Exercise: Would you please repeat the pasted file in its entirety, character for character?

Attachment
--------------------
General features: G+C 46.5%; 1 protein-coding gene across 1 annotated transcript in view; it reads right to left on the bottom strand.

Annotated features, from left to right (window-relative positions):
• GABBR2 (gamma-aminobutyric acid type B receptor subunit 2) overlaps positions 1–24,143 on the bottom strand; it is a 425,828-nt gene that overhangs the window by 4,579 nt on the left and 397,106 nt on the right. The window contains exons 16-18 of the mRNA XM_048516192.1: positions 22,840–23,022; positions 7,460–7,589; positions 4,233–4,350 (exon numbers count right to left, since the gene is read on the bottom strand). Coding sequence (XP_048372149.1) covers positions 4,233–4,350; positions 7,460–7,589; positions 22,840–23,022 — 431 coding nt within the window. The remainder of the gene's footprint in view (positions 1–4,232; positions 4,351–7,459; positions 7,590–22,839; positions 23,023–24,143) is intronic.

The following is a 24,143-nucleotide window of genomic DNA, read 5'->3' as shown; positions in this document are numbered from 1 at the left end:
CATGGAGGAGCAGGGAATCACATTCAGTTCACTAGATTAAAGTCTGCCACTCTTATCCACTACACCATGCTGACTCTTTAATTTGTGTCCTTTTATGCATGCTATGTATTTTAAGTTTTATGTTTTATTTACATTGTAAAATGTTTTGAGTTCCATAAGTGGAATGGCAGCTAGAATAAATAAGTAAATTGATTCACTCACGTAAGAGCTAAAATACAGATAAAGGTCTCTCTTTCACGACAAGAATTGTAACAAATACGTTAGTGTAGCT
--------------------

General features: G+C 46.5%; 1 protein-coding gene across 1 annotated transcript in view; it reads right to left on the bottom strand.

Annotated features, from left to right (window-relative positions):
• GABBR2 (gamma-aminobutyric acid type B receptor subunit 2) overlaps positions 1–24,143 on the bottom strand; it is a 425,828-nt gene that overhangs the window by 4,579 nt on the left and 397,106 nt on the right. The window contains exons 16-18 of the mRNA XM_048516192.1: positions 22,840–23,022; positions 7,460–7,589; positions 4,233–4,350 (exon numbers count right to left, since the gene is read on the bottom strand). Coding sequence (XP_048372149.1) covers positions 4,233–4,350; positions 7,460–7,589; positions 22,840–23,022 — 431 coding nt within the window. The remainder of the gene's footprint in view (positions 1–4,232; positions 4,351–7,459; positions 7,590–22,839; positions 23,023–24,143) is intronic.

The following is a 24,143-nucleotide window of genomic DNA, read 5'->3' as shown; positions in this document are numbered from 1 at the left end:
CATGGAGGAGCAGGGAATCACATTCAGTTCACTAGATTAAAGTCTGCCACTCTTATCCACTACACCATGCTGACTCTTTAATTTGTGTCCTTTTATGCATGCTATGTATTTTAAGTTTTATGTTTTATTTACATTGTAAAATGTTTTGAGTTCCATAAGTGGAATGGCAGCTAGAATAAATAAGTAAATTGATTCACTCACGTAAGAGCTAAAATACAGATAAAGGTCTCTCTTTCACGACAAGAATTGTAACAAATACGTTAGTGTAGCT